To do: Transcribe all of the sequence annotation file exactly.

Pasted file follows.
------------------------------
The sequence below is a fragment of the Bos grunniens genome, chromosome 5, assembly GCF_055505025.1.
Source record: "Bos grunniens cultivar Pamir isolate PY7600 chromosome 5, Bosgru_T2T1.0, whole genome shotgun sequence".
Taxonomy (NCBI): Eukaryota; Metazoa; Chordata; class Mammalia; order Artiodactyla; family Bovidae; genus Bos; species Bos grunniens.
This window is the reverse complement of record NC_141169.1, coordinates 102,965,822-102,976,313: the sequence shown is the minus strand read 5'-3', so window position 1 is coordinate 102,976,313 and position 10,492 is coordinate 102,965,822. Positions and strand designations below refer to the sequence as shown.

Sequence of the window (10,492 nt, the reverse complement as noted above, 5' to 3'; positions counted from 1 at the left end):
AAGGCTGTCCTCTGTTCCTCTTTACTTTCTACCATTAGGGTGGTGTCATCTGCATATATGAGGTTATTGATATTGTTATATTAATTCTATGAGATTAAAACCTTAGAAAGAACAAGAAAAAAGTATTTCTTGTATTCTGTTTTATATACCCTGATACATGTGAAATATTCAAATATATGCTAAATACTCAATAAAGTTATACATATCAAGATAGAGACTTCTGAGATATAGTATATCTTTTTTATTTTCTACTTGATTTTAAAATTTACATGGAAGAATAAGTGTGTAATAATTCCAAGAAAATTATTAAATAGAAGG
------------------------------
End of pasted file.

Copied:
The sequence below is a fragment of the Bos grunniens genome, chromosome 5, assembly GCF_055505025.1.
Source record: "Bos grunniens cultivar Pamir isolate PY7600 chromosome 5, Bosgru_T2T1.0, whole genome shotgun sequence".
Taxonomy (NCBI): Eukaryota; Metazoa; Chordata; class Mammalia; order Artiodactyla; family Bovidae; genus Bos; species Bos grunniens.
This window is the reverse complement of record NC_141169.1, coordinates 102,965,822-102,976,313: the sequence shown is the minus strand read 5'-3', so window position 1 is coordinate 102,976,313 and position 10,492 is coordinate 102,965,822. Positions and strand designations below refer to the sequence as shown.

Sequence of the window (10,492 nt, the reverse complement as noted above, 5' to 3'; positions counted from 1 at the left end):
AAGGCTGTCCTCTGTTCCTCTTTACTTTCTACCATTAGGGTGGTGTCATCTGCATATATGAGGTTATTGATATTGTTATATTAATTCTATGAGATTAAAACCTTAGAAAGAACAAGAAAAAAGTATTTCTTGTATTCTGTTTTATATACCCTGATACATGTGAAATATTCAAATATATGCTAAATACTCAATAAAGTTATACATATCAAGATAGAGACTTCTGAGATATAGTATATCTTTTTTATTTTCTACTTGATTTTAAAATTTACATGGAAGAATAAGTGTGTAATAATTCCAAGAAAATTATTAAATAGAAGG